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MATCHING PERSPECTIVE

Early Renaissance artists including Alberti, Brunelleschi, Donatello, and Masaccio had an appreciation for the beauty of mathematics, and they developed the concept of perspective to compose and organize images. They understood the picture plane as a transparent window through which the viewer looks into the scene from a fixed standpoint. Prior to the use of perspective, paintings looked flat and figures were stacked on top of one another as if they were paper cutouts without any form or substance.

Types of Perspective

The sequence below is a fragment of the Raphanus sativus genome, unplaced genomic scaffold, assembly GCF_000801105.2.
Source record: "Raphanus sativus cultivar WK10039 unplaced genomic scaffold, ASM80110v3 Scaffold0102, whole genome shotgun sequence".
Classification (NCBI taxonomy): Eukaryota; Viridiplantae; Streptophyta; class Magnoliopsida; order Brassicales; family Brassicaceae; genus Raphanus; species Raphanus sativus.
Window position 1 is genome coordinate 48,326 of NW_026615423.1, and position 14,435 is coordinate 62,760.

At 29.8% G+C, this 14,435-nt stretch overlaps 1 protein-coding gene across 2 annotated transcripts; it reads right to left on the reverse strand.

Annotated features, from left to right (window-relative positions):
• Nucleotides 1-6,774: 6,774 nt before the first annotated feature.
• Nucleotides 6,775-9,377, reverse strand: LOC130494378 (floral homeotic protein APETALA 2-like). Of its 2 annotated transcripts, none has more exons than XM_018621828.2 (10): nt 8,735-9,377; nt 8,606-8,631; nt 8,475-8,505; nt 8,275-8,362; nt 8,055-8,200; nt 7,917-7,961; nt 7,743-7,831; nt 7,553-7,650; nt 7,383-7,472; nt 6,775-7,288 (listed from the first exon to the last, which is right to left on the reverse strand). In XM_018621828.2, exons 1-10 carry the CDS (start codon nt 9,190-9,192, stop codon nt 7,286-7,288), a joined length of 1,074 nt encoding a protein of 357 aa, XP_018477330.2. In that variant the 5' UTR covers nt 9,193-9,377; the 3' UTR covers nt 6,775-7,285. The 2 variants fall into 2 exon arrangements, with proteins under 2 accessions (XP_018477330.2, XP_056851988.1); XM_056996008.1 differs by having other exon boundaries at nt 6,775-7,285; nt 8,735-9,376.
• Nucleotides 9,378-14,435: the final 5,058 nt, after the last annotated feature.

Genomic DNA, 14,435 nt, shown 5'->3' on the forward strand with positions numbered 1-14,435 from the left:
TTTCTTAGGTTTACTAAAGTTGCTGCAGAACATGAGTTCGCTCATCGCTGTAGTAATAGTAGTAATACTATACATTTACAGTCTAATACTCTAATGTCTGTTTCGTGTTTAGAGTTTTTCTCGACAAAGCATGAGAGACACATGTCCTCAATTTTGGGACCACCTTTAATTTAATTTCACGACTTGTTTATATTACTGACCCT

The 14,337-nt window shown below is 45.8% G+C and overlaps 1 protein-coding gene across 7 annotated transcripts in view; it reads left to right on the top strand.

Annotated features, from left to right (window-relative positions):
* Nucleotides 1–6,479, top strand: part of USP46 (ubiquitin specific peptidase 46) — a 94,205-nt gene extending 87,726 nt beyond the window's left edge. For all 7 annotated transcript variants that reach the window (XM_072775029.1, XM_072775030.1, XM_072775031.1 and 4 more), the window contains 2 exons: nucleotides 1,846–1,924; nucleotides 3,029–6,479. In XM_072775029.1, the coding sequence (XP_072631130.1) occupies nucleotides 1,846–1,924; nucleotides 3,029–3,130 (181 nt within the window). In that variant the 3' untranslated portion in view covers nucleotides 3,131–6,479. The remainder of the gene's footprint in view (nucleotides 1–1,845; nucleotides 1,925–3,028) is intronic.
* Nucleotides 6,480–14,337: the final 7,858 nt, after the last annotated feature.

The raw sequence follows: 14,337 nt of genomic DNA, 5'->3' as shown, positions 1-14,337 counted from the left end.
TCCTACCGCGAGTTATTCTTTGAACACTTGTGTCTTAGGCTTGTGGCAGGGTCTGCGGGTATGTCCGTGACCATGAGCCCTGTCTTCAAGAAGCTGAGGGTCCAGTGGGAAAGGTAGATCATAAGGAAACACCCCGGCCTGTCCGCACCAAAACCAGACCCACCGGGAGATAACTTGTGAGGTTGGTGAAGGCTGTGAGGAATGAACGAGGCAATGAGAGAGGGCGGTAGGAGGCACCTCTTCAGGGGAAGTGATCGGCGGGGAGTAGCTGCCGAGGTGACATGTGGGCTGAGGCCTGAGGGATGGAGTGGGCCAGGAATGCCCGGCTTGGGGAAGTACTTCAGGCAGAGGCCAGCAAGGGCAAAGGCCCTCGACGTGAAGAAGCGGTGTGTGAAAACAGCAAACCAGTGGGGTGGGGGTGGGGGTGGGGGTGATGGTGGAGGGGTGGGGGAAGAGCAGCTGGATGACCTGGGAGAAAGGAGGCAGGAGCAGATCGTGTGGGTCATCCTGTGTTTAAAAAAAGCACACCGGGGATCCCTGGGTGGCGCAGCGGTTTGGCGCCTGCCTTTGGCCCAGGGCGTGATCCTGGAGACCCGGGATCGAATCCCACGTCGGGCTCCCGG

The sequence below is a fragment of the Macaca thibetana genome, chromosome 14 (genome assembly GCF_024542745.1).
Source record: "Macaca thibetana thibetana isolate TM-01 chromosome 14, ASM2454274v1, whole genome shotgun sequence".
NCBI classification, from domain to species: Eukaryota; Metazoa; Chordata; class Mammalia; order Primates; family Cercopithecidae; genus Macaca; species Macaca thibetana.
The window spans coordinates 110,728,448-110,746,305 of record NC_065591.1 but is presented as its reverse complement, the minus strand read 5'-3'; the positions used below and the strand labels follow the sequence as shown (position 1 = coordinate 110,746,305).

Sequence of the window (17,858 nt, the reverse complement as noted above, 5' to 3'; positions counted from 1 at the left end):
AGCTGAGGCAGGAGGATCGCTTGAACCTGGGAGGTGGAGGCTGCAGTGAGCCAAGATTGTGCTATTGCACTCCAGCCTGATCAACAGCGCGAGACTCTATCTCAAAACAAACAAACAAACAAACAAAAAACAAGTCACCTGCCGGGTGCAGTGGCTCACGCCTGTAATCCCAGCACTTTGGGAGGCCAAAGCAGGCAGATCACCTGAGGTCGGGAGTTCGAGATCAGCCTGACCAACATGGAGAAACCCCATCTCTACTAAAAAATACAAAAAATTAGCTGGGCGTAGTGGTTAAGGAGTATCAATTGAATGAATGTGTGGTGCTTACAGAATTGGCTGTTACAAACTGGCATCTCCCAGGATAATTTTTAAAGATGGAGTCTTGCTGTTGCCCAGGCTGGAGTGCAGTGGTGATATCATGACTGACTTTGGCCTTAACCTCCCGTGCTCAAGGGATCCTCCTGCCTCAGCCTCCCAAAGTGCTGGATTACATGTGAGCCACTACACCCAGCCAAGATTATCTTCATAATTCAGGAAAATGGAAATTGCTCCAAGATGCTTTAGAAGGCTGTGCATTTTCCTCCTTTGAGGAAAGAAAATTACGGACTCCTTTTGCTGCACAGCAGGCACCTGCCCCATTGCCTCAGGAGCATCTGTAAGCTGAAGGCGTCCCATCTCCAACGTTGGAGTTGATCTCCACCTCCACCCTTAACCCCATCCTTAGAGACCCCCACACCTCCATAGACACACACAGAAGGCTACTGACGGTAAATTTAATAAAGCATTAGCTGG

The three types of perspective are one-point, two-point, and three-point perspective. One-point perspective renders only one vanishing point and all vertical and horizontal lines without perspective (figure 12.3). The classic example of one-point perspective is the road that winds its way toward the distant horizon. Two-point perspective rotates the viewer's point of view to a corner perspective, with parallel lines that have two vanishing points. Often the vanishing points are outside of the actual image plane (figure 12.4). The closer the vanishing points are to the center of the image, the larger and more dramatic the subject will be. Three-point perspective, often used by architects, designers, and computer special-effects professionals, renders the additional vanishing point well above or below the horizon to add dramatic volume to the subject (figure 12.5).


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